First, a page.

Education advocates have hailed the passage of the bill as a solid step toward improving achievement among low-income students in secondary schools and putting technical education or college within their grasp. Beginning in spring 2009, students as young as sixth graders who choose to participate will sign a "Save Me a Spot in College" pledge, which brings with it obligations on both sides. Students commit to completing appropriate course work, schools commit to helping them through the application process, including taking them to visit to colleges. They are guaranteed a place in a state two- or four-year college or technical training school and if income eligible, fees will be waived.

Steve Weiner, co-founder in 2003 with David Wolf of the Campaign for College Opportunity, hailed the arrival of Save Me a Spot in College, which he and the Campaign had worked hard on as one strategy for boosting the number of Latino and black students and those from low income families headed to college.

"One of the problems for all low-income youth is that their families don't have an expectation that they'll go to college," Weiner said. "Or if they do, they think mistakenly that it will cost more than they can afford. They don't understand there is a fairly generous system to help them."

The simple conceit behind the program is to hook students early with the idea that if they work hard and make good grades, they'll be on track for college with financial support to make it feasible, Weiner said, because "students often don't find out about that until 11th or 12th grade."

But the new legislation is no panacea, and it carries more symbolic than budgetary heft. There is just $125,000 earmarked in the bill for the Department of Education's role in working with schools to sign up students and track their progress. If that sounds like a pittance, it is. Weiner is sanguine about what can be achieved under the new program once it gears up. "SB890's passage is something the campaign worked hard for. It's a small but hopefully significant step," he said. "The legislation basically embraces the idea, but the real muscle--the funding--is not there."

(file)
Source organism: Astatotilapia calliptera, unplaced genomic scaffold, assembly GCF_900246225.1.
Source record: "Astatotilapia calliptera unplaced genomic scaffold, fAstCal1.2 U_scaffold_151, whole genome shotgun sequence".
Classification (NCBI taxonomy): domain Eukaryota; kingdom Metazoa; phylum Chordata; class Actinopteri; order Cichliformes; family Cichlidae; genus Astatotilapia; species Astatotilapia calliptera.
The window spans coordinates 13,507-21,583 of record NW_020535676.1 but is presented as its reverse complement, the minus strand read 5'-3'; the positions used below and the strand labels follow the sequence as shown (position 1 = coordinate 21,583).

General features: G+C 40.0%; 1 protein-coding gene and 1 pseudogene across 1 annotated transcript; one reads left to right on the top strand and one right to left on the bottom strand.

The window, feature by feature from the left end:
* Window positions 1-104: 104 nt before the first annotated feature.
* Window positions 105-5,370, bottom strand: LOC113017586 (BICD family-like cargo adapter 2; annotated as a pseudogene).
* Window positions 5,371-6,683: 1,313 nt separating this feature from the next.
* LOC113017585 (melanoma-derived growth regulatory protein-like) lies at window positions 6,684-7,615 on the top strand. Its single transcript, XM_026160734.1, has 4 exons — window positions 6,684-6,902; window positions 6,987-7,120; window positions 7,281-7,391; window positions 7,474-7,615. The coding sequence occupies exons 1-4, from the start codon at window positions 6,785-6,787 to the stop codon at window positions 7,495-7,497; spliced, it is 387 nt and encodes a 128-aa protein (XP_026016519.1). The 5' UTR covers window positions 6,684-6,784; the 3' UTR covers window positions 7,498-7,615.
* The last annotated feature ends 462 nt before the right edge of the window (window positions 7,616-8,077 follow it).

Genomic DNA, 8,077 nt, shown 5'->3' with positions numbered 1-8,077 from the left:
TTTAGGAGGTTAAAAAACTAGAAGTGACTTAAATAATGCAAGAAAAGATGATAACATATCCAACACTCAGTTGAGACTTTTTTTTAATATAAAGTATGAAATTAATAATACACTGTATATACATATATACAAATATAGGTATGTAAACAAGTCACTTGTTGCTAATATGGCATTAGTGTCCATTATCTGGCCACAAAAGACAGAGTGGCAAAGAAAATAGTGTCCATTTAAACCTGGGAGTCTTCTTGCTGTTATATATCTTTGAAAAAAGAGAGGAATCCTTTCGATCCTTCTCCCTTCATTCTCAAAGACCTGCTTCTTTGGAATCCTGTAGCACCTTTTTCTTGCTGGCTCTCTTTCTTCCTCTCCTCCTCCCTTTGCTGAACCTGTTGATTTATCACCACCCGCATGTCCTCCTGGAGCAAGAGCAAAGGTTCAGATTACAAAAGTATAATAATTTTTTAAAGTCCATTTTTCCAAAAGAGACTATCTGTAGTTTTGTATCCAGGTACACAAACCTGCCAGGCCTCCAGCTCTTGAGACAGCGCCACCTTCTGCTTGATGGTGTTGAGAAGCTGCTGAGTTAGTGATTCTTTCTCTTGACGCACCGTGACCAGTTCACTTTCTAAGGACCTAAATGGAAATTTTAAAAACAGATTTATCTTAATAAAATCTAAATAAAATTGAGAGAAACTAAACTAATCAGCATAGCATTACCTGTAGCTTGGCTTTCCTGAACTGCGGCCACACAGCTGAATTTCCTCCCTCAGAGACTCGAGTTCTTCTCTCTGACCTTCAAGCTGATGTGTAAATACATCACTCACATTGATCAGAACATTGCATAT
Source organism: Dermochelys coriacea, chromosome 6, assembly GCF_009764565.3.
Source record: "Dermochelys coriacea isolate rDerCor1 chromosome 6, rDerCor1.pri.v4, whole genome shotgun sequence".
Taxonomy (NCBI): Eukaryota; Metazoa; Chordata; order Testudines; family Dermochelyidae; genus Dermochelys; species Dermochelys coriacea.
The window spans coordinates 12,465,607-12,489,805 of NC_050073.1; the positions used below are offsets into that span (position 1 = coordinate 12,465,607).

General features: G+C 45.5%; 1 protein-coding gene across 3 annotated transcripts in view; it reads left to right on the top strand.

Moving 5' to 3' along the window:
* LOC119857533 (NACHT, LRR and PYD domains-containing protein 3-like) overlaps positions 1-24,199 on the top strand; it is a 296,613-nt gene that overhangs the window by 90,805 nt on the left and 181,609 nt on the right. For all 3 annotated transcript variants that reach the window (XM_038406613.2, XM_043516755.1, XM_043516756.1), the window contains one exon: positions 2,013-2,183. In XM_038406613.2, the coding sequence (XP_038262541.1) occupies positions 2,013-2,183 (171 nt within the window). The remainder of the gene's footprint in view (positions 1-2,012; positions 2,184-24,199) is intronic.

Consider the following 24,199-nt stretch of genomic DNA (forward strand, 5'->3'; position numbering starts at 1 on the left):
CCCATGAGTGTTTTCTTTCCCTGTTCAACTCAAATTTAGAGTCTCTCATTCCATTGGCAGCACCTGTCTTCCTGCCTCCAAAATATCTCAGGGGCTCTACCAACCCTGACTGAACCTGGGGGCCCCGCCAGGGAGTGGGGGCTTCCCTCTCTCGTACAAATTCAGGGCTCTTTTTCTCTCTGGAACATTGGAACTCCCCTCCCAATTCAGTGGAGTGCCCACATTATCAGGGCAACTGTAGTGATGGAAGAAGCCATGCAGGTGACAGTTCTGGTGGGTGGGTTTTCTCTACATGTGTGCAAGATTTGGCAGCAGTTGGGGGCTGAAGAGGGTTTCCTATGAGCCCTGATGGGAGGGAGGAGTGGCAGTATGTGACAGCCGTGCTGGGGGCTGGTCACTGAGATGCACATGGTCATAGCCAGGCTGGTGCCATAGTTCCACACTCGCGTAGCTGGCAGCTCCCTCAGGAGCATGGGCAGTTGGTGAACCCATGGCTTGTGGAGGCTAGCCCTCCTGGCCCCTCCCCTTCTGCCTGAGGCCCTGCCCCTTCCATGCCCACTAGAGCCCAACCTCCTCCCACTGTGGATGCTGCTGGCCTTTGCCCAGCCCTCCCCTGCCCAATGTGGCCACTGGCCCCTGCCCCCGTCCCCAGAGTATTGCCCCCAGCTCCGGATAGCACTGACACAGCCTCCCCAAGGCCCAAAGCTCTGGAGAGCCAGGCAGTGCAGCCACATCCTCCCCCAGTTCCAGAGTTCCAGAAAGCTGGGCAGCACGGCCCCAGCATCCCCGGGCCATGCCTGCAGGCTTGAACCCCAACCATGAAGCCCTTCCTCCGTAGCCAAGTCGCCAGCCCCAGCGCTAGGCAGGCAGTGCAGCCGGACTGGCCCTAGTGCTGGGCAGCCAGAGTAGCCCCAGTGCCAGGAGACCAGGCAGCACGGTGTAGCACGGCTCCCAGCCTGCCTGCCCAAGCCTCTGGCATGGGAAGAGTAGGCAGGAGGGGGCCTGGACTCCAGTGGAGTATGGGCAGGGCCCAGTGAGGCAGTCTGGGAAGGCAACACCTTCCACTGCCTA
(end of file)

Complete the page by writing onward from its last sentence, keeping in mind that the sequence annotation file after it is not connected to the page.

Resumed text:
One failing of the final legislation, he believes, is that it does not contain a provision that was in an earlier version to create bank accounts for each student pledged to the program. "The individual accounts would make a difference," Weiner said. "Can you imagine an eighth grader coming home and saying, 'Hey, mom I've got an account with money in it,' even if it's just $25?"

Michele Siqueiros, executive director of the Campaign for College Opportunity, acknowledged that the state's economic woes made it more difficult to pass the bill, even though very little money is attached to it. But she hopes that legislators will look beyond today's bleak economic outlook to take a longer view of the need for a more highly educated workforce. "Clearly, a way to get out of the fiscal crisis is to invest in education and send more young people to college," Siquieros said, "so they can get jobs, make more money, pay taxes, and give back to the community."

Related Stories

NAM education coverage

Dumping the California Exit Exam is Not the Answer

Bracing for Budget Crunch, UC Prez Worries and Plans

Undocumented Asian Students Face Stigma

Page 1 of 1




Just Posted

NAM Coverage


One Writer's Education

Aug 27, 2010